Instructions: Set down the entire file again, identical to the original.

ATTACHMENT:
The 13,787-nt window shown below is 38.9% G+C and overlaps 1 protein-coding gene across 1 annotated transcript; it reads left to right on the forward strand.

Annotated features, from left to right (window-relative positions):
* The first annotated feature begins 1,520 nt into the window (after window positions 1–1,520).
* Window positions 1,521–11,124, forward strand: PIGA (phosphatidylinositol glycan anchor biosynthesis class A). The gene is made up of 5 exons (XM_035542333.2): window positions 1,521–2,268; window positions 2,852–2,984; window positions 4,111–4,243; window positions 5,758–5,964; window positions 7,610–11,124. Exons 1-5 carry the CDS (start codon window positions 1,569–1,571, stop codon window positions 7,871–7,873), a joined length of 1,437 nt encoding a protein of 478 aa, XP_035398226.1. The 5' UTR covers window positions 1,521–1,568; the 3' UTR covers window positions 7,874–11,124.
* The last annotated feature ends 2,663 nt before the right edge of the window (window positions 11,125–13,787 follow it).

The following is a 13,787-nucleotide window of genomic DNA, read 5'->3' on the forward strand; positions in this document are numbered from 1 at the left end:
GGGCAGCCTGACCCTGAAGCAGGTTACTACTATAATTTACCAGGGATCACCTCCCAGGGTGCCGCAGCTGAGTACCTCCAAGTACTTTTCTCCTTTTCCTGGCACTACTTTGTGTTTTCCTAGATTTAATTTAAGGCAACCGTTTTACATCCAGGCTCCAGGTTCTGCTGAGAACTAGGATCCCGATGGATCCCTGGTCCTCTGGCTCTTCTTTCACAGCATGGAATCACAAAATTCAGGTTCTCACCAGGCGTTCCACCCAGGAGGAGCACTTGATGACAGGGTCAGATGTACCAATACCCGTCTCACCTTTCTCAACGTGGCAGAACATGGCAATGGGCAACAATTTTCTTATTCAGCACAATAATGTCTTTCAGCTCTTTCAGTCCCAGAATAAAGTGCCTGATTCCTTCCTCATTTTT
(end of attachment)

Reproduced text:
The 13,787-nt window shown below is 38.9% G+C and overlaps 1 protein-coding gene across 1 annotated transcript; it reads left to right on the forward strand.

Annotated features, from left to right (window-relative positions):
* The first annotated feature begins 1,520 nt into the window (after window positions 1–1,520).
* Window positions 1,521–11,124, forward strand: PIGA (phosphatidylinositol glycan anchor biosynthesis class A). The gene is made up of 5 exons (XM_035542333.2): window positions 1,521–2,268; window positions 2,852–2,984; window positions 4,111–4,243; window positions 5,758–5,964; window positions 7,610–11,124. Exons 1-5 carry the CDS (start codon window positions 1,569–1,571, stop codon window positions 7,871–7,873), a joined length of 1,437 nt encoding a protein of 478 aa, XP_035398226.1. The 5' UTR covers window positions 1,521–1,568; the 3' UTR covers window positions 7,874–11,124.
* The last annotated feature ends 2,663 nt before the right edge of the window (window positions 11,125–13,787 follow it).

The following is a 13,787-nucleotide window of genomic DNA, read 5'->3' on the forward strand; positions in this document are numbered from 1 at the left end:
GGGCAGCCTGACCCTGAAGCAGGTTACTACTATAATTTACCAGGGATCACCTCCCAGGGTGCCGCAGCTGAGTACCTCCAAGTACTTTTCTCCTTTTCCTGGCACTACTTTGTGTTTTCCTAGATTTAATTTAAGGCAACCGTTTTACATCCAGGCTCCAGGTTCTGCTGAGAACTAGGATCCCGATGGATCCCTGGTCCTCTGGCTCTTCTTTCACAGCATGGAATCACAAAATTCAGGTTCTCACCAGGCGTTCCACCCAGGAGGAGCACTTGATGACAGGGTCAGATGTACCAATACCCGTCTCACCTTTCTCAACGTGGCAGAACATGGCAATGGGCAACAATTTTCTTATTCAGCACAATAATGTCTTTCAGCTCTTTCAGTCCCAGAATAAAGTGCCTGATTCCTTCCTCATTTTT